Come Rain or Shine; Careers in Meteorology Emma Thompson Forecasts an Interesting Career Studying the Weather
Byline: Emma Thompson
What does a career as a meteorologist involve? Meteorologists study the earth''s atmosphere, climate and weather. They collect and interpret data to make weather forecasts, not only for the general public but also for use in agriculture, aviation and the armed forces.
As a meteorologist you could specialise in one of two main areas - forecasting or research.
In forecasting, you might: collect data from satellite images, radar, remote sensors and weather stations; measure air pressure, wind, temperature and humidity; apply computer models and scientific principles to make forecasts.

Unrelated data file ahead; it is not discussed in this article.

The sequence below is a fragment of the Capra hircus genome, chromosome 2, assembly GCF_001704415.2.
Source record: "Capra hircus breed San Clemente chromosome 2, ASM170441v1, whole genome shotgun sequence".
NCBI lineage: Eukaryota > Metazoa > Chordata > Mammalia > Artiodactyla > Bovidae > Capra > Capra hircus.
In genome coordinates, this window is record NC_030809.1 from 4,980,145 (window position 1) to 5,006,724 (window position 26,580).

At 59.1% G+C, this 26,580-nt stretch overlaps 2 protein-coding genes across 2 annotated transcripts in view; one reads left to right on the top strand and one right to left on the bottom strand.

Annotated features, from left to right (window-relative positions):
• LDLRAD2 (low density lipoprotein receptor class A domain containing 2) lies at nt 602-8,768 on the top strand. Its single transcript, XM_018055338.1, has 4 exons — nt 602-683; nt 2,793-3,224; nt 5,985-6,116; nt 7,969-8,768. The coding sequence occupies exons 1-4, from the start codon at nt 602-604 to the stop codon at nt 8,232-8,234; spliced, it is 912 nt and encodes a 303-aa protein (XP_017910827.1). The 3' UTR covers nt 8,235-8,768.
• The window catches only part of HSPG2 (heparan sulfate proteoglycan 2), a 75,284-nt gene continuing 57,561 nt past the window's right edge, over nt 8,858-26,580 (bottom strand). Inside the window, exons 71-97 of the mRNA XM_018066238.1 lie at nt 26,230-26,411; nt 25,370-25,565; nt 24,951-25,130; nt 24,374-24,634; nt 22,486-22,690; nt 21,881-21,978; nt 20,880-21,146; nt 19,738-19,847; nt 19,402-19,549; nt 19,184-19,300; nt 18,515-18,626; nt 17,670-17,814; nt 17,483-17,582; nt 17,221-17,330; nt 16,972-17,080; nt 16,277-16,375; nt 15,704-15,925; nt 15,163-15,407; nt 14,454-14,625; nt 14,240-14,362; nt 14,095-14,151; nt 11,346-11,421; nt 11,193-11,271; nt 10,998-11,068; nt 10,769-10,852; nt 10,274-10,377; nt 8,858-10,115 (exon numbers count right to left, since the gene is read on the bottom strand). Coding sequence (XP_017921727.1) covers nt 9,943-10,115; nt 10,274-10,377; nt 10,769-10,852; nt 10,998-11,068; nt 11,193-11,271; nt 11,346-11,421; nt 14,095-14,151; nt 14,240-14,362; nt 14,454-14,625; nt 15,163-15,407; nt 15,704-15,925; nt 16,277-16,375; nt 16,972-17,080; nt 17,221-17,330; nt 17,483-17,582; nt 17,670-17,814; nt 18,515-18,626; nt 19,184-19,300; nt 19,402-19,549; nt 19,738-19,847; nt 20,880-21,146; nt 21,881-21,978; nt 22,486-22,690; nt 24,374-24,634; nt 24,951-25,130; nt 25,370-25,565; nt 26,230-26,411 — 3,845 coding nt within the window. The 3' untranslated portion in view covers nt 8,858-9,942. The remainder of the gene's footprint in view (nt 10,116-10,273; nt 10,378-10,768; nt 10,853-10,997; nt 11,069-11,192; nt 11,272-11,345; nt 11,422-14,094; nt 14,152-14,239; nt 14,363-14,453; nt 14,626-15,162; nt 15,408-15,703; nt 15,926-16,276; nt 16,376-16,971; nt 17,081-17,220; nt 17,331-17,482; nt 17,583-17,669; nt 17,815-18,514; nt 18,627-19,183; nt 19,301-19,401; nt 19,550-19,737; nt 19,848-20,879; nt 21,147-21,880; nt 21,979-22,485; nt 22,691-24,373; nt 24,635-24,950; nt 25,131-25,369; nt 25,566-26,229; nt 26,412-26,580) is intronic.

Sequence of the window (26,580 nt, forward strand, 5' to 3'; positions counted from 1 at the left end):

In research, you might: investigate weather patterns and climate change; develop and improve computer forecasting models; apply research to practical problems, such as predicting floods or how the weather affects the spread of pollution or disease.
What personal skills are needed? Excellent mathematical and computing skills are essential, along with good communication skills, a methodical approach to work and the ability to analyse complex data.
What training do you need? To work in forecasting or research, you will likely need the following qualifications: a first or upper second class degree in meteorology, maths, a science or computer science; A levels in maths and/or physics and five GCSEs (A-C), including English. …